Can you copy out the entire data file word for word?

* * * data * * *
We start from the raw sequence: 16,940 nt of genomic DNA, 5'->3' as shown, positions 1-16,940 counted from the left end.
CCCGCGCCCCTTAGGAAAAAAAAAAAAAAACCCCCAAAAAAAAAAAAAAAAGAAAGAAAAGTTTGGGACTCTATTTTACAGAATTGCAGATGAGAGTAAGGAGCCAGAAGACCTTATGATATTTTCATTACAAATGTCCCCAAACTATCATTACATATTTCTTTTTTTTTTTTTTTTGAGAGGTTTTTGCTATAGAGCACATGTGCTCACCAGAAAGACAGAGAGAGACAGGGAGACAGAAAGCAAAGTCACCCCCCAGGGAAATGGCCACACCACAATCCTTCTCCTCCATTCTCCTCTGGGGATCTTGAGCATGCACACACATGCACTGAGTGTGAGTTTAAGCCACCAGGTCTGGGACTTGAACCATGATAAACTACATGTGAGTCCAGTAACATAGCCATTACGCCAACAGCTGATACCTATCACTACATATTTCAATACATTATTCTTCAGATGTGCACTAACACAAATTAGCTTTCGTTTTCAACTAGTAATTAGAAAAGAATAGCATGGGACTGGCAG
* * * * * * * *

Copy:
We start from the raw sequence: 16,940 nt of genomic DNA, 5'->3' as shown, positions 1-16,940 counted from the left end.
CCCGCGCCCCTTAGGAAAAAAAAAAAAAAACCCCCAAAAAAAAAAAAAAAAGAAAGAAAAGTTTGGGACTCTATTTTACAGAATTGCAGATGAGAGTAAGGAGCCAGAAGACCTTATGATATTTTCATTACAAATGTCCCCAAACTATCATTACATATTTCTTTTTTTTTTTTTTTTGAGAGGTTTTTGCTATAGAGCACATGTGCTCACCAGAAAGACAGAGAGAGACAGGGAGACAGAAAGCAAAGTCACCCCCCAGGGAAATGGCCACACCACAATCCTTCTCCTCCATTCTCCTCTGGGGATCTTGAGCATGCACACACATGCACTGAGTGTGAGTTTAAGCCACCAGGTCTGGGACTTGAACCATGATAAACTACATGTGAGTCCAGTAACATAGCCATTACGCCAACAGCTGATACCTATCACTACATATTTCAATACATTATTCTTCAGATGTGCACTAACACAAATTAGCTTTCGTTTTCAACTAGTAATTAGAAAAGAATAGCATGGGACTGGCAG